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I created this blog as an instrument of what I have encountered in the world of veterinary medicine as a proud vet student. Comments and suggestions are welcome here at;

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Regards,
Aina Meducci 2012

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The following blog posts is not genuinely from my research but through readings and citation from trusted website. I do not own any of the copyright and therefore you may use it at your own risk

SINCE I AM NOT A VETERINARIAN YET, THEREFORE I CAN'T CONSULT ANY MEDICAL ADVICE TO YOU AND YOUR PETS! EXTREMELY IMPORTANT!.

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Pregnancy Diagnosis in cattle

This topic reminds me of what we have done during our first industrial training-cattle farm at Ulu Lepar. We do rectal palpation to estimated the fetal size and period of gestation. It was a funny experience to be remembered.


Stick your hand in the rectum!!

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In both beef and dairy cattle, pregnancy diagnosis is an important tool to measure the success of a reproductive management, to allow for early detection of problems and to achieve resynchronization of nonpregnant cows. Here are some examples of how pregnancy diagnosis can affect the performance of beef and dairy cattle operations:


Estrus Detection
Cows are commonly show estrus approximately every 21 days (20 days for a heifer). The actual average length in lactating dairy cows is about 23 days. After insemination, cows can either conceive or fail to conceive to that service. If a cow is pregnant after insemination, the corpus luteum will not regress, progesterone concentrations will remain high, and the cow will not return to estrus.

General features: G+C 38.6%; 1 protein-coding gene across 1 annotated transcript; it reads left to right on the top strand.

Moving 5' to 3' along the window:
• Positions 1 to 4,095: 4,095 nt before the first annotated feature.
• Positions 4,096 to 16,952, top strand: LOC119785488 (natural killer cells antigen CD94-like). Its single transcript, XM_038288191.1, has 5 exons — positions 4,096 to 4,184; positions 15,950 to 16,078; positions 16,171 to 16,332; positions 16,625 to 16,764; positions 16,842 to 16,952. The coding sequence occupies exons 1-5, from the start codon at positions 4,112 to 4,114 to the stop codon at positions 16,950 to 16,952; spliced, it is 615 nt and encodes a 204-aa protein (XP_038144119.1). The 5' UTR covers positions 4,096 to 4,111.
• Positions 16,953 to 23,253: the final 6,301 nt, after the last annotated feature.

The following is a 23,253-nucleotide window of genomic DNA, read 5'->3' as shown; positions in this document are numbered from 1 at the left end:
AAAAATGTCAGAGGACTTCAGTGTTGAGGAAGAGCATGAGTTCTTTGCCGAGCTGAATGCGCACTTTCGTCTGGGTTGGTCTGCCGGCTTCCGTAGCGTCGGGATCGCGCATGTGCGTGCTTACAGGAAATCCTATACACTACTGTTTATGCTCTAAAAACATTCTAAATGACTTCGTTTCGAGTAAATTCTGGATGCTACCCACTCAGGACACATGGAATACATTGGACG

Alternatively, if a cow is not pregnant after insemination, the corpus luteum will regress, plasma progesterone concentrations will decrease, and the cow will return to estrus approximately 20-23 days after insemination. Therefore, if a cow is observed in estrus after insemination, it can be concluded that she is nonpregnant.




Secondary heat signs include:

  1. Riding of other cows can be a sign of heat, but all riders are not necessarily in heat.
  2. Roughened hair, or hair rubbed off, on the tailhead may be evidence of others riding, indicating this animal may be in heat.
  3. Cows in heat may follow others, stand close and sniff, nuzzle and lick the back or rump of others.
  4. Cows in heat or near onset of heat tend to group together.
  5. Cows generally are more nervous than usual, and may bawl considerably, pace the fence and generally are more restless. Keen observers, familiar with their animals, often can tell cows in or approaching heat by subtle changes in normal appearance. A drop in milk production sometimes is observed.
  6. Another good indicator is stringy, clear (egg white appearance) mucus hanging from the vulvar opening or smeared on the tail or buttocks. Clear mucus discharges often can be seen in the gutter or on the ground where a cow had been resting.